This AM/FM radio features three different energy supply facilities: a carbon steel spring wind-up mechanism and generator; a solar panel; and an in-built rechargeable battery. It is the product of the Freeplay Energy Group, which has research facilities in South Africa and the United Kingdom. The company aims to provide access to energy for all, by delivering freedom from the dead battery, the electrical power failure or, for most of the world, no electricity at all.
The radio has been extremely beneficial in developing and war-torn countries where affordable electricity supply is scarce or non-existent and where batteries are costly. Radios often represent the only way people in these areas can be kept informed of current events, preventative health care, refugee assistance programmes, aid relief, distance education and missing persons information.
The wind-up or clockwork radio was invented in 1993 in the UK by Trevor Bayliss after he saw a television program about the difficulty of educating Africans about AIDS due to lack of communication facilities. His first radio was powered only by a spring-driven, wind up generator operated manually by turning a handle located at the side of the unit. The strip steel springs were energised by winding from one spool to another against a preform. As the spring returned to its original position, it applied rotational torque to a three-stage gearbox, whose output drove a generator, which produced enough electricity to power a standard three band (short wave, medium wave, frequency modulated) radio circuit. As the primary energy storage system, steel springs offered the advantage of being a fail-safe technology.
The wind-up radio has received endorsements from international and humanitarian organisations around the world from the Red Cross to the United Nations, as well as from heads of state and community leaders. They were initially manufactured in a factory outside Cape Town, South Africa. Production was begun in 1996 by a private commercial company, the BayGen Power Company, later renamed the Freeplay Energy Group. Production has subsequently been outsourced to China.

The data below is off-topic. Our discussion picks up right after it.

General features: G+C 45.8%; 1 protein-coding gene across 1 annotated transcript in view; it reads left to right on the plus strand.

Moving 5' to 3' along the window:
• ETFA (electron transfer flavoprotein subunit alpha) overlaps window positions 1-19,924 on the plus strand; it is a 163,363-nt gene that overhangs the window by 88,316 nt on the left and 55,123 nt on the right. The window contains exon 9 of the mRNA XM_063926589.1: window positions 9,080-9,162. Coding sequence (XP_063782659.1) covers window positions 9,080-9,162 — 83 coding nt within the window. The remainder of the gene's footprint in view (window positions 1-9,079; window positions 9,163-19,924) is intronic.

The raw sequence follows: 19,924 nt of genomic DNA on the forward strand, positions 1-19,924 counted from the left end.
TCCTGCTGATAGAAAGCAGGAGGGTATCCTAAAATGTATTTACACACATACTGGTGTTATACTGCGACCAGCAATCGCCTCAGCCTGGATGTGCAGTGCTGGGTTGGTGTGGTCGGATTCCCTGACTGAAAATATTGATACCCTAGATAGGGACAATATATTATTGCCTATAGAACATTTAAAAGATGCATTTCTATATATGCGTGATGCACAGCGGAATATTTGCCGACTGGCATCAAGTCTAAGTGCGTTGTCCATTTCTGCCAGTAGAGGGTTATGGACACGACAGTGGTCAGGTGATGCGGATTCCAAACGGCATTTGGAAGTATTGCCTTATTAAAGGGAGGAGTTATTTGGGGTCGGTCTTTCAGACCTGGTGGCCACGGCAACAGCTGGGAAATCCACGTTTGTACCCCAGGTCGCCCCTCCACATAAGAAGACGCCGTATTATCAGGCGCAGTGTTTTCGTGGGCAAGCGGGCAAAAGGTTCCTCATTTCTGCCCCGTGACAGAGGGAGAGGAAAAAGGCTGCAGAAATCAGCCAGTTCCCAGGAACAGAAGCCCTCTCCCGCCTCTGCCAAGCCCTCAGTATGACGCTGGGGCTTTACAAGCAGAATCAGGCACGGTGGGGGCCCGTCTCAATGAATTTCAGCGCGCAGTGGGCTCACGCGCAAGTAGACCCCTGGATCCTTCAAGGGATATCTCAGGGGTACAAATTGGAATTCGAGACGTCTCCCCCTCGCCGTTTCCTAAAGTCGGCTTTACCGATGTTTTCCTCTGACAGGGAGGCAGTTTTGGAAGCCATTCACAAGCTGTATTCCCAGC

Freeplay focusses exclusively on developing technology which harnesses and delivers human mechanical energy as electricity. This electricity is renewable and ecologically sound. The company has developed applications where self-sufficient energy is integral to the device, such as radios, lanterns, flashlights and torches; it has also developed a stand-alone unit that powers several devices. Telephones, transceivers, navigation aids, computers, medical and military equipment are all suitable for self-powered adaptation. As the power demanded by most electronic devices continues to decline, the efficiency and packaging of self-powered technology can be improved.
This compact AM/FM radio, first launched by Freeplay in January 1999, is the S360 model. It features not only the spring wind up mechanism but a solar panel as well as a built-in rechargeable battery which can be charged by sitting in the sun, winding it up or charging from mains electricity. It was presented for display in the EcoLogic exhibition in 2001 by Freeplay's Australian agent, John Devitt & Associates Pty Ltd of Balgowlah, NSW.
Assistant Curator, Transport